This is a very opinionated question so please give me your detailed opinion and don't forget about the last line in this question. I for one believe that her family did have the right to publish her poems as long as she didn't tell them not to because her family knew how great her work was. I believe that Dickinson didn't publish them herself because she was afraid of what the public's opinion would be of those poems.
Selfishly I am incredibly glad that her family published her poems, and to be honest, depending on what you believe about what happens to you after death, I don't really think Emily Dickinson is too bothered now! What we have gained in spite of contravening the will of Emily Dickinson is far more than what we would have lost if her wishes had been carried out.
Emily Dickinson's family had good intent, I'm sure; they had no way of knowing then that her work would be so well received, so their motivation was probably not money. Pure motives go a long way toward forgiveness, if any is required. I think of a similar situation with Anne Bradstreet in Colonial times, when her family published a volume of her work of which she was unaware. The book, I believe, ended up being copied and sold in England without any benefit to her (for there were no copyright protections then, of course), but it has made her one of the only female voices represented from that time period in America.
Because we are such a litigious society today, we concern ourselves with the issue you mention. Perhaps the family of Emily Dickinson did not have a legal right to publish her poems, but perhaps, also, they saw the worth of them and felt that millions could share their beauty. Indeed, we are all the richer for having shared in her metaphors on life.
There are some really contentious issues here surrounding intellectual property: most of which would not have been a feature of the time immediately following Dickinson's death.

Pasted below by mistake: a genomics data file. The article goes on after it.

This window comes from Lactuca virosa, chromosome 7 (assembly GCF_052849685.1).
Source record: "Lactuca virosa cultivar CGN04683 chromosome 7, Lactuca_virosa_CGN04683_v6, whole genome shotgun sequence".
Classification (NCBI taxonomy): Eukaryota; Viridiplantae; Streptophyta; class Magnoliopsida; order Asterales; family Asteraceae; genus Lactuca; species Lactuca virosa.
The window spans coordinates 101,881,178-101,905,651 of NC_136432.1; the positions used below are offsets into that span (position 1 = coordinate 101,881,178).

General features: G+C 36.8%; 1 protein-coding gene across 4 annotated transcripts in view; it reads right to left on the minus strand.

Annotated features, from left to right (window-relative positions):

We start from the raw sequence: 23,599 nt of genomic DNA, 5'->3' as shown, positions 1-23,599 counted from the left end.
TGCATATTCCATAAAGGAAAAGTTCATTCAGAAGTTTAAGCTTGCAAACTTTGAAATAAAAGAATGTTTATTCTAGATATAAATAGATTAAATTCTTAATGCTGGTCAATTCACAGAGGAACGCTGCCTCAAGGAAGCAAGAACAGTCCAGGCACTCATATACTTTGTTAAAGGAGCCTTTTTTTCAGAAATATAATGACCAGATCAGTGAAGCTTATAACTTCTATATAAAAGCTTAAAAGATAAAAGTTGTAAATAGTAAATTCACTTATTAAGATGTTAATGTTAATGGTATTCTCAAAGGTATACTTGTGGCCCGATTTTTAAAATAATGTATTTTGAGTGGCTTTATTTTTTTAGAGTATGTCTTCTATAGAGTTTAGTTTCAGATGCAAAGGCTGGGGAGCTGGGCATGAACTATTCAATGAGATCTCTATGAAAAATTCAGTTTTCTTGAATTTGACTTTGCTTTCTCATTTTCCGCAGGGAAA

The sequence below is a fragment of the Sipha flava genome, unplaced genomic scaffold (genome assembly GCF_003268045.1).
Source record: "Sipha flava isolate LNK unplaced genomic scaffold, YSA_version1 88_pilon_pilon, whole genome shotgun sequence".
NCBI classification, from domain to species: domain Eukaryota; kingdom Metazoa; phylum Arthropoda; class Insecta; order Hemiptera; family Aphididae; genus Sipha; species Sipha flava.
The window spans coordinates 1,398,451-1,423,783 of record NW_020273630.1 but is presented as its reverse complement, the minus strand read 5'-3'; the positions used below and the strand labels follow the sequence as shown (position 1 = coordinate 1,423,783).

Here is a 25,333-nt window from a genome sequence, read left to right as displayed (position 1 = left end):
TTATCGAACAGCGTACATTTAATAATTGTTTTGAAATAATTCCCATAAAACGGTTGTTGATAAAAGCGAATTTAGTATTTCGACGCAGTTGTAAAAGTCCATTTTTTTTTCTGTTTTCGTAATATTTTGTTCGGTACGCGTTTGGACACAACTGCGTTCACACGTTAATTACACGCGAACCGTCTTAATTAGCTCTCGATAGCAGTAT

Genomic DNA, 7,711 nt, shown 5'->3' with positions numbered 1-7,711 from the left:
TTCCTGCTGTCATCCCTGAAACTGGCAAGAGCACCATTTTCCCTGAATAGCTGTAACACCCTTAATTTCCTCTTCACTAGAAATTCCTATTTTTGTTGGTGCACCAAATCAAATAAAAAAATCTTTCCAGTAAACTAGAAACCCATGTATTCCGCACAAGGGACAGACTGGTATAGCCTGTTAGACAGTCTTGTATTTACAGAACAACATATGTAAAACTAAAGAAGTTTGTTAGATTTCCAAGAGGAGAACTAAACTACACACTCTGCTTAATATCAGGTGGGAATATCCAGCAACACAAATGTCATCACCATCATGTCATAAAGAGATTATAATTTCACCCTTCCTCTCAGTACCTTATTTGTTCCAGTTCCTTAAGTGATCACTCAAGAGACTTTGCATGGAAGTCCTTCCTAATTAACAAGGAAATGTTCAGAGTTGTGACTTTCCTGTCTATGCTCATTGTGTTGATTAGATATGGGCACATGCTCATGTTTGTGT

It has been said many times that Dickinson lived through her poetry: that as a recluse her unique work was created from intense sensitivity, empathy and of course imagination. It is only fitting that as she lived through her poetry, so her poetry should be used to recognise and appreciate her life and the gift of poetry she left behind.
Although I am very glad, obviously, that her works were published, I do have concerns about family members publishing them after her death, although no harm has come of it. Some authors are intensely private (Dickinson being one of them) and did not know that their work would become SO huge after their deaths and I believe that some authors would be rather distraught that some of their work was published. With that being said, however, the families, I'm sure, only wanted to share with the world the massive talent of these authors that were in their families.
After her death the poems no longer belong to her. She has left them behind for her family to deal with as they see fit. Personally, I am thrilled that they did publish them as we would not have her clever views on life otherwise. When a person dies, does he/she care what happens to what he/she leaves behind? I think not. Of course she was concerned with public ridicule...she wrote once that she hoped the world would be kind. Her fear of rejection was unfounded since her poetry is great. Anything she leaves behind after death legally passes ownership--they no longer belong to her, so the family does have the right to do what they wish with those poems.
The question posed is purely a legal matter relating to copyrights and inheritance laws. The copyrights of all works belonging to any work belongs to the author. This copyright is like any other property in the sense that the copyright holder has the right to any royalties earned on that work. Unless the author assigns the copyright to someone else, it remains the property of the author till his or her death, and after death passes on to the heirs. Heirs inhering the copyrights then have the freedom to use this property inherited as they consider appropriate.